• They lack of a trading edge/strategy

One of the reasons why most traders fail to bring their trading to its full potential is because they trade without an edge or strategy that works. Most traders don’t even have a clue what a trading edge is, let alone how to develop one.

A trading edge is when you can identify something in the market that gives you an advantage or insight into how well a trade will do.

Whether you are a beginner trader or have been trading for some time, a trading edge is necessary as it can greatly keep you on track to achieve profitable and steady trading results.

  • They fail to review their trade results

The second reason is because they don’t keep a record of their past trading activities that they can go later study to sharpen their skills.

Chess masters keep journals to record down their thought process of the game and their plays. Scientists have journals to track their latest findings and the results of their experiments.

This should be the same for traders! Unfortunately, only a few traders have a trading journal that they use to review their trades.

  • They trade with emotion rather than systematically

Thirdly, many traders fail to control their emotions when trading and end up ruining their hard-earned cash. For instance, after having multiple losses in a trading session, a trader is afraid of having a losing day.

This worry triggers the trader to over-leverage and blow up their trading accounts.

It can also cause FOMO. One of the most common trading emotions you will come across, which stands for fear of missing out.

This happens all the time when you see a hot stock that is ripping higher and all you want to do is buy some shares but can’t get a good entry so you end up chasing it. This usually results in a bad entry and increases the likelihood of taking losses.

  • Lack of discipline

Discipline is the most important trait of successful trading.

Lack of discipline is often the cause of the most common trading mistakes like executing trades prematurely, over-trading, revenge-trading, breaking trading rules, violating risk management rules, making impulsive trading decisions, and more.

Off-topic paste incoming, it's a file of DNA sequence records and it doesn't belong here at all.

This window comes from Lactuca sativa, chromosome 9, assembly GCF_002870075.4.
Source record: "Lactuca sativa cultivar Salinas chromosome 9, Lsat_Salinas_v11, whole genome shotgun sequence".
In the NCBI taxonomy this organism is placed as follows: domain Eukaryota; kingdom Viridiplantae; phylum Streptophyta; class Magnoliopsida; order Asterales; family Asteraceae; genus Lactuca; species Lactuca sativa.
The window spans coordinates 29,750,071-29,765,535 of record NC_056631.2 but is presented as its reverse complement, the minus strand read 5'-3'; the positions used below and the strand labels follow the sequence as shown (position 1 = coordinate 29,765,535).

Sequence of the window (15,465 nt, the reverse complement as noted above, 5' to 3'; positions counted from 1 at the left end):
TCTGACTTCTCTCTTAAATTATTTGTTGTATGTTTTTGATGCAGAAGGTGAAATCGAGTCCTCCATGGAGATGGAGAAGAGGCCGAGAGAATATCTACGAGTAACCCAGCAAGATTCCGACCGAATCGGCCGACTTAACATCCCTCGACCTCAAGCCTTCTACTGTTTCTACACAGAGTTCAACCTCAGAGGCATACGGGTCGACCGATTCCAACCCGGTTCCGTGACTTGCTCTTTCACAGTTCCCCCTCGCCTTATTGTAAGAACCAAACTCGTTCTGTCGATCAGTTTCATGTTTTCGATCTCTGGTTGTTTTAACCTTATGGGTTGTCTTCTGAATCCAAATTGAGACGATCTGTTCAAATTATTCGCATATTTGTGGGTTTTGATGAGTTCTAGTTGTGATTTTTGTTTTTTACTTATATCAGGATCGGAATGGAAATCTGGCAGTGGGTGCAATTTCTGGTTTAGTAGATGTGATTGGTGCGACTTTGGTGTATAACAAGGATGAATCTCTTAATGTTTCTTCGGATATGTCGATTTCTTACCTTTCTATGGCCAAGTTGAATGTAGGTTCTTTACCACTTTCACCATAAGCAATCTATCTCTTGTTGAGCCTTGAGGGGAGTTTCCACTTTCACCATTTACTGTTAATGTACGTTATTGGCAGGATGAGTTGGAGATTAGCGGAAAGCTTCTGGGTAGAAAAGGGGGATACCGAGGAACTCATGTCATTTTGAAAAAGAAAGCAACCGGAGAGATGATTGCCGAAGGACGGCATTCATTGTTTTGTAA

All of these things mostly result in losing much more cash than what a trader had initially projected and what would be necessary.

What You Can Do To Realize More Success In Your TradingTo avoid both of these mistakes and become more successful, traders ought to a few important things that we’re going to discuss in the following section:

Define your trading edge

Focus on a strategy that makes sense to you and master it as opposed to trading all types of strategies.

For example, Ross focuses on small cap momentum. Basically, a small cap is a company with a market capitalization of between $300 million and $2 billion.

Ross has mastered several small-cap trading strategies and knows how to find support and resistance on charts. His trades are mostly based on small cap stocks that rise 20-30% or more in a single day. These stocks are typically priced between $2 to $10.

So, instead of trading Apple (NASDAQ: AAPL) and many of the other large cap stocks, Ross prefers to trade small cap stocks which are generally more volatile.

Review your trading process with an open mind

 As mentioned earlier, most traders never look at their trades again once they have closed them. They just jump to the next trade, forget everything they did previously, and completely avoid learning effects.

Make sure to review your trading process on a regular basis. Keep an open mind while doing so and it will show you everything you need to know.

You also have to be wary that if you are too stuck in your ways, you will end up imposing your ideas on what the market ought to do, instead of reacting to what is really happening.

Make revisions where you see weakness in your trading

Most traders do not understand why they need to revise their strategy. You need to take your trading strategy through a process of trial and error for it to be complete. While this will take time, it is effective and works perfectly with the market and increases the chance of success.

One easy way you can do this is by writing down the mistakes you make frequently and putting those physical notes next to your trading screen where they can see them at all time, so they can help you become more aware of your actions.

Always work on improving and adapting to market conditions